* Jamaican musician, singer, songwriter and producer Harris "B.B." Seaton with the band The Gaylads recorded a reggae version of this song in 1972.
* Brazilian composer/singer Caetano Veloso recorded it on the album Qualquer coisa (1975).
* In 1975, Belgo-English progressive rock band Esperanto covered the song on their album Last Tango.
* Ethel the Frog covered this song on a single recorded for EMI in 1979.
* The Jerry Garcia Band played an instrumental version as part of a medley with "After Midnight".
* Realm covered this song on their 1988 album Endless War.
* Junior Reid released a dancehall version of the song on his 1990 album One Blood.
* The Violet Burning released this song on their 1992 album, Strength.
* Wayne Johnson recorded an acoustic version of this song for his 1995 acoustic album Kindred Spirits.
* Kansas recorded this song on their 1998 album Always Never the Same.
* Godhead recorded this song on their 2001 album 2000 Years of Human Error.
* Pain recorded this song on their 2002 album Nothing Remains the Same.
* Liane Carroll includes a version on her 2005 album Standard Issue
* Thrice included a cover of the song in their album If We Could Only See Us Now in 2005.
* Twisted Sister guitarist Eddie Ojeda recorded a cover version of the song for his 2006 solo album Axes 2 Axes. Dee Snider performed the vocals.
* A cover of the song by David Schommer (feat. David Jensen) can be found on the soundtrack for the 2006 movie Accepted.
* Elevator Suite included a cover in their 2007 self-titled album.
* In 2008, David Cook, winner of the seventh season of American Idol, sang the song on the show and later released a single via iTunes.
* In 1982, Twelfth Night recorded a 80s-style cover of this song for a single, and later included it as one of the bonus tracks on an extended edition of their Fact and Fiction album.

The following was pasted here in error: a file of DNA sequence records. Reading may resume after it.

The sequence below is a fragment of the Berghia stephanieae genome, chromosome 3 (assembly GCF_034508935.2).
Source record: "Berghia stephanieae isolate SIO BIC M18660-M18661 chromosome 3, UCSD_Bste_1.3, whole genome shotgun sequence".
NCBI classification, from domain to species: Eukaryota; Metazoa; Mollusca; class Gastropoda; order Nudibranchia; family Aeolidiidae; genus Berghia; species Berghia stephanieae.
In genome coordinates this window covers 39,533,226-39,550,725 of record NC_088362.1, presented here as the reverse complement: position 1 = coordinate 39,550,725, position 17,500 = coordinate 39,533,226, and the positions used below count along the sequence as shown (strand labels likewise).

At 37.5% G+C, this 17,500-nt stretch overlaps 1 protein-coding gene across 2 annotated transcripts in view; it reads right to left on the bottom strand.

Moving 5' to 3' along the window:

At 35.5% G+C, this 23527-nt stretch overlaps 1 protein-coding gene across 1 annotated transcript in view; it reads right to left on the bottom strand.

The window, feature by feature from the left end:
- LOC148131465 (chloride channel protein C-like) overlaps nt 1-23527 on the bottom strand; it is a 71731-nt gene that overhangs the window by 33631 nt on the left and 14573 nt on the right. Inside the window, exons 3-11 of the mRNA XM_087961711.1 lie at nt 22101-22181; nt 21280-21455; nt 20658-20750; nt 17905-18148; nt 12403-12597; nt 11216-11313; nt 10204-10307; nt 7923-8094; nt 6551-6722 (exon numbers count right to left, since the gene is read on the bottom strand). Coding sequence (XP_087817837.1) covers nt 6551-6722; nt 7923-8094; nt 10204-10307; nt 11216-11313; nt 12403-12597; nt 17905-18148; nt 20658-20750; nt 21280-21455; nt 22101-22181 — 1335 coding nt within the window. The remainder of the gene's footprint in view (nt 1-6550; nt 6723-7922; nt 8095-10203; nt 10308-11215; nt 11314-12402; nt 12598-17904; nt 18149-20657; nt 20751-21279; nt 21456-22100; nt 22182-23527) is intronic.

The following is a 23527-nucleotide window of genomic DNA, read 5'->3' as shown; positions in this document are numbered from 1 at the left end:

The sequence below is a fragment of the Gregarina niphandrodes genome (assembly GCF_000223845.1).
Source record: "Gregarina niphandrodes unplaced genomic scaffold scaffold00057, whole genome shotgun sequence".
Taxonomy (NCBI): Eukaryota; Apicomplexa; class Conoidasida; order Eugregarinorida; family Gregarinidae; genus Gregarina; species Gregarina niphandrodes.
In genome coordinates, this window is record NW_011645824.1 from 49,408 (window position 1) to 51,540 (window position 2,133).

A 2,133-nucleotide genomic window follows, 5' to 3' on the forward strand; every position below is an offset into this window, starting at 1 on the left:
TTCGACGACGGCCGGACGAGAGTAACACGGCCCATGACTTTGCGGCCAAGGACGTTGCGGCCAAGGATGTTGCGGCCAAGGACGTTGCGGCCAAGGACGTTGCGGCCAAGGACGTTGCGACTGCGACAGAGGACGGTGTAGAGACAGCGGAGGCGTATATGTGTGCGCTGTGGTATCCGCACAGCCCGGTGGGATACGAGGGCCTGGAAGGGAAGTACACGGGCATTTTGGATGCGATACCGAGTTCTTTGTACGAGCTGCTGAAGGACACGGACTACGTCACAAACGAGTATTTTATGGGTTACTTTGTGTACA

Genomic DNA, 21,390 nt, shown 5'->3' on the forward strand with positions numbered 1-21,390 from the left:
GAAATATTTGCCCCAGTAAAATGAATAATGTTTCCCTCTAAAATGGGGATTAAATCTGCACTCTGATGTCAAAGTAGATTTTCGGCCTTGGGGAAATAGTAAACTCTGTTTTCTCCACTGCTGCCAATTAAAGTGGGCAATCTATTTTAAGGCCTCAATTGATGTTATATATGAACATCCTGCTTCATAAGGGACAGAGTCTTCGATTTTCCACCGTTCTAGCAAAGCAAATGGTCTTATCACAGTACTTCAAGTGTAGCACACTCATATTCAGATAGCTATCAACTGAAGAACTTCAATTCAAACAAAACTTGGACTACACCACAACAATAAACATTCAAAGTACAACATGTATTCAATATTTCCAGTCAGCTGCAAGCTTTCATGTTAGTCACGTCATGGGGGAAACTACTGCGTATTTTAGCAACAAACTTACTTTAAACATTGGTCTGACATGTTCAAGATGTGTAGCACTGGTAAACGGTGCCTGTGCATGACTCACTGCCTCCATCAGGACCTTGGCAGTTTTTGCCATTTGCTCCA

* The John LaBarbera Big Band recorded a version of this song on their CD On the Wild Side.
* Mark Wood released a version of this song on his 2003 album These Are a Few of My Favorite Things with his wife, Laura Kaye, on vocals.
* Ilan Rubin covered this song during his Coup recording sessions and released it as a free download.
* The Four Tops recorded this song for their 1969 album The Four Tops Now!.
* The Supremes recorded this song in a live medley, together with The Temptations.
* Panic at the Disco has covered the track live, but it was never studio recorded.
* Acceptance played a live version of the song alongside Yellowcard's violinist Sean Mackin when Acceptance and Yellowcard toured in late 2005.
* Australian a cappella group The Idea of North sing a jazz version of Eleanor Rigby on their Live at the Powerhouse album.
* An electronic version appears on the Tangerine Dream album Dream Encores.
* During their 2008 US summer tour, the Dave Matthews Band inserted "Eleanor Rigby" into a jam in their song The Dreaming Tree.
* In 1994, Irish singer Sinéad O'Connor sampled the song's chorus for her song, "Famine" which appears on Universal Mother. The song was later remixed and released as a single in 1995, and was a Top 40 UK hit.
* In 2004, Brooklyn rapper Talib Kweli released "Lonely People", using "Eleanor Rigby" as the main sample.
* In 2006, mashup artist team9 created a remix of "Eleanor Rigby" using Queens of the Stone Age's "In My Head".
* Lupe Fiasco samples "Eleanor Rigby" on "Go Go Gadget Flow", the third track from his 2007 release The Cool
A-side: "Yellow Submarine"
Released: 5 August 1966 (UK), 8 August 1966 (U.S.)
Recorded: Abbey Road Studios, 28–29 April; 6 June 1966
Genre: Symphonic rock
Label: Parlophone (UK), Capitol (U.S.)
Producer: George Martin